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January 4, 2018
There’s a lot we could say about how 2017 was the year of ransomware, but we think Trend Micro put it well when they said “This year was the year when ransomware diversified into one of the most hard-hitting threats to affect users and especially enterprises.”
You probably heard about the large-scale attacks like WannaCry and Petya that affected conglomerates around the world, and while hacks like those certainly ramped up in intensity this year we also saw an increase in “smaller” attacks.
The number of ransomware attacks on businesses tripled last year; in other words a business was attacked with ransomware every 40 seconds. Although larger companies are targeted slightly more often, for the most part hackers are not picky about the size or industry they’re attacking.
Why is Ransomware rising?
Just as IT Security is a service that we sell to you, hackers have now started their own “services” with the product being ransomware. Easy-to-use tool kits that allow a would-be hacker to create their own malware are now readily available on the dark web. It has never been easier to attack an unprepared business than it is right now.
Ransomware is also popular because it works. 71 percent of targeted companies are successfully infected, and half of those attacks infect at least 20 employees, unfortunately making ransomware a pretty lucrative venture for the cybercriminal.
Expect this trend to only increase in 2018 until it becomes common knowledge among businesses how to prevent and stop these attacks. You can’t just install run-of-the-mill security measures on your computer and expect it to stop these advanced attacks. It’s that type of wishful thinking that hackers prey on to attack companies that think they’re safe and secure.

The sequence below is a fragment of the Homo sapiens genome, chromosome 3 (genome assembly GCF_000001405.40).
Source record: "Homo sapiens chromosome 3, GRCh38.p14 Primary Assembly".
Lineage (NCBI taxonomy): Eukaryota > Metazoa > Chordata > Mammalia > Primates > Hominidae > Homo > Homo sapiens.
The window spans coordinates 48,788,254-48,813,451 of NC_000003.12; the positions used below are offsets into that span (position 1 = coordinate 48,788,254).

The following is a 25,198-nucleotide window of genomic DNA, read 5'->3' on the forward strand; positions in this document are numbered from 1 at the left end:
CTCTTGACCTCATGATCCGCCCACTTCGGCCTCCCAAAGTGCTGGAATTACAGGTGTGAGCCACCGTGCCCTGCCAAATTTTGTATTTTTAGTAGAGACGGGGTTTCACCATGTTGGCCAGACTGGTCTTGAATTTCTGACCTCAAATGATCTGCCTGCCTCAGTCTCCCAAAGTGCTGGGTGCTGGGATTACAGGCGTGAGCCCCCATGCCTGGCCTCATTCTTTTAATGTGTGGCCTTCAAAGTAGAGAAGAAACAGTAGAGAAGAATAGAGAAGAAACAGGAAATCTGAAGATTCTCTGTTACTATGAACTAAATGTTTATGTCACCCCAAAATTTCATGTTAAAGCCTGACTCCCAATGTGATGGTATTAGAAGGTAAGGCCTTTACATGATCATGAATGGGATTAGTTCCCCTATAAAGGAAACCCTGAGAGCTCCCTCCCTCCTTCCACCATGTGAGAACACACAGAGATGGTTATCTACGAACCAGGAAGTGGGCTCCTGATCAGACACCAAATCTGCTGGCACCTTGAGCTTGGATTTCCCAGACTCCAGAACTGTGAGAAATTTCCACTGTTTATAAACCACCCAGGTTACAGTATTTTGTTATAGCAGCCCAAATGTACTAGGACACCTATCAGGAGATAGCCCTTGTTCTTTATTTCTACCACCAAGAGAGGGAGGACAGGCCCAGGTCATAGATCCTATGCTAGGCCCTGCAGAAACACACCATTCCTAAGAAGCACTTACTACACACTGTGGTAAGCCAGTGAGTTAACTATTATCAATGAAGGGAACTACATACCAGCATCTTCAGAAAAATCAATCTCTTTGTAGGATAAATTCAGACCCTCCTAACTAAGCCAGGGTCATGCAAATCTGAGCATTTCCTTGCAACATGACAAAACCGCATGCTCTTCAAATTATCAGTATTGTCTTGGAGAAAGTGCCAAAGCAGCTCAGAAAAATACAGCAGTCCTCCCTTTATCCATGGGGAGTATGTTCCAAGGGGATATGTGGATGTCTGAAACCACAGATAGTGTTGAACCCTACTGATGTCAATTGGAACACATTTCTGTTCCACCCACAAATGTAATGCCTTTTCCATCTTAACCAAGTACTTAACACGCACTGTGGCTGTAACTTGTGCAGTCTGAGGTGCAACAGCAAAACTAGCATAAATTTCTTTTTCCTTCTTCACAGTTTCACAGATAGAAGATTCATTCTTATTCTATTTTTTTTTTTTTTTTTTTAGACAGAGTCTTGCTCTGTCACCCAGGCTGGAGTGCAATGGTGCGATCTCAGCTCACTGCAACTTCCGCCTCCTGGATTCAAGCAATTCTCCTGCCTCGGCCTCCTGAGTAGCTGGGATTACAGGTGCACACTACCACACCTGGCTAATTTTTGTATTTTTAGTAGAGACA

Even worse, now that hackers know that ransomware is so effective, they are capitalizing on it. Demands to unlock your files have risen dramatically to an average of over $1,000 per infected user. If you’re a business with 20 users you should think about if you can afford to lose $20,000 to a breach that could have been avoided with better security. Keep in mind, paying the hackers doesn’t guarantee you’ll get your files back, or that they’ll be usable even if you get them back.
What can you do about it?
In response to the growing threat of ransomware, some companies are stockpiling Bitcoin which can be later used to pay off future attackers. This is not a good idea. Bitcoin is very expensive, and paying hackers so willingly will only flag your business as a prime target because cybercriminals will know you paid the ransom.
Instead, take preventative measures to make sure you are never a subject to ransomware in the first place!
In addition to educating every employee about how ransomware is spread, especially through email, we recommend you implement these five things:
To learn more about cyber security and how your firm can avoid Ransomware, you can contact TOSS C3 24/7 at 1-888-884-8677.
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